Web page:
The bizarrely shaped lenticular clouds that form around mountain peaks can easily be mistaken for UFOs, but their underside can be just as “surreal,” according to a video shared by researchers.
Filmed on Mount Washington in northeast New Hampshire, it features a thick cloud cap sliding within reach of the ground, like a low-hanging ceiling.
The time-lapse was recorded from a window of the Mount Washington Observatory as sustained winds reached 55 mph, observatory officials said in a Nov. 10 Facebook post.
“Today we saw an exciting variety of lenticular and cap clouds in our area…usually a sign of turbulence and high wind speeds,” the observatory wrote.
Cap clouds and lenticular clouds form, according to the National Park Service, “when winds are driven up and over a topographical barrier, such as a mountain, that is oriented perpendicular to the wind direction.”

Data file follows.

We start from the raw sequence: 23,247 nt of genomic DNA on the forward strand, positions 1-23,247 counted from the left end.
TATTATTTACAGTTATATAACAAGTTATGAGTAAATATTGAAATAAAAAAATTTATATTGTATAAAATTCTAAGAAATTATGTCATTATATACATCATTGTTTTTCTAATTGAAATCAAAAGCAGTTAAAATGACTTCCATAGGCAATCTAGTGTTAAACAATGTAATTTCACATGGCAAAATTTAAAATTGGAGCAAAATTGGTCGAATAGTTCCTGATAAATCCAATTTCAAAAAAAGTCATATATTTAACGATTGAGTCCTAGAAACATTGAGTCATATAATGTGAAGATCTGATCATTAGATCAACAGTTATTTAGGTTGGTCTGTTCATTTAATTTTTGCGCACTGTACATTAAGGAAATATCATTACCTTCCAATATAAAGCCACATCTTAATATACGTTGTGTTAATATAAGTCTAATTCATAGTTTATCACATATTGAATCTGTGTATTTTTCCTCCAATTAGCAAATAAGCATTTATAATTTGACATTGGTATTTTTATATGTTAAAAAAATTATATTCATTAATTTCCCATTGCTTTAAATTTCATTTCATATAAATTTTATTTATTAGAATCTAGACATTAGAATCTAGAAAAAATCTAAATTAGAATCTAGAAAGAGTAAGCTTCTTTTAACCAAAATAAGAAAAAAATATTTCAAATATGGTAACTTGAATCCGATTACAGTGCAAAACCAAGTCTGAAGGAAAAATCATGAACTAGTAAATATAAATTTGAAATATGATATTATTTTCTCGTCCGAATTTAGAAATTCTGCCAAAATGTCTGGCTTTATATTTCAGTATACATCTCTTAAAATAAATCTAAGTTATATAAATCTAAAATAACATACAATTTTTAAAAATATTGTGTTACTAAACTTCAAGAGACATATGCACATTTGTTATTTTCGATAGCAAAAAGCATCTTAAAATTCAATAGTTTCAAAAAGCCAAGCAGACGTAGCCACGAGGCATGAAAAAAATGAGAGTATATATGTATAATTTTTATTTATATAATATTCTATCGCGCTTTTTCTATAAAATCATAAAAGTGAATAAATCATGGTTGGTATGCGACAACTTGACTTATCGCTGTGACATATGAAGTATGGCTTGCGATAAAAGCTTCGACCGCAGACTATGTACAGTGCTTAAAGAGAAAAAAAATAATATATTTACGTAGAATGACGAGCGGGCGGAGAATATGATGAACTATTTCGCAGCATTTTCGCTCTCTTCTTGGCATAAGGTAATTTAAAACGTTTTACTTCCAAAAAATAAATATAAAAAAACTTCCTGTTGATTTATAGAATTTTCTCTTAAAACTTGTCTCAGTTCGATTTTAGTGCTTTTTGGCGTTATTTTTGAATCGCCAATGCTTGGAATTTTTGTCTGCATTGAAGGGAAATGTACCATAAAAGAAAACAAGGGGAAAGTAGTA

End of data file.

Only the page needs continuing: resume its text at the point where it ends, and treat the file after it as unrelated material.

“Whereas cap clouds form directly over a mountain peak, lens clouds typically form on the leeward side of the mountain,” reports Ownyourweather.com.
“Cap clouds have a flat, dome-shaped shape, while lenticular clouds have a layered or stacked shape in the shape of a lens or saucer.”
The summit of Mount Washington stands at 6,288 feet and has a visibility of 130 miles on a clear day, reports New Hampshire State Parks.
The “private, non-profit” observatory at the top is known for recording weather extremes, including “the fastest surface wind speed ever recorded by humans: 231 miles per hour” in 1934.
The observatory’s video of the passing cloud has garnered 10,000 views and more than 1,200 reactions and comments, including people reporting that from a distance the clouds resemble an “incoming spacecraft.”
“Surreal! You can almost feel the pillowy cloud flowing over you in the video,” Judy Rowe posted on Facebook.
“Just reach up and touch the sky!” wrote Charlotte Lang.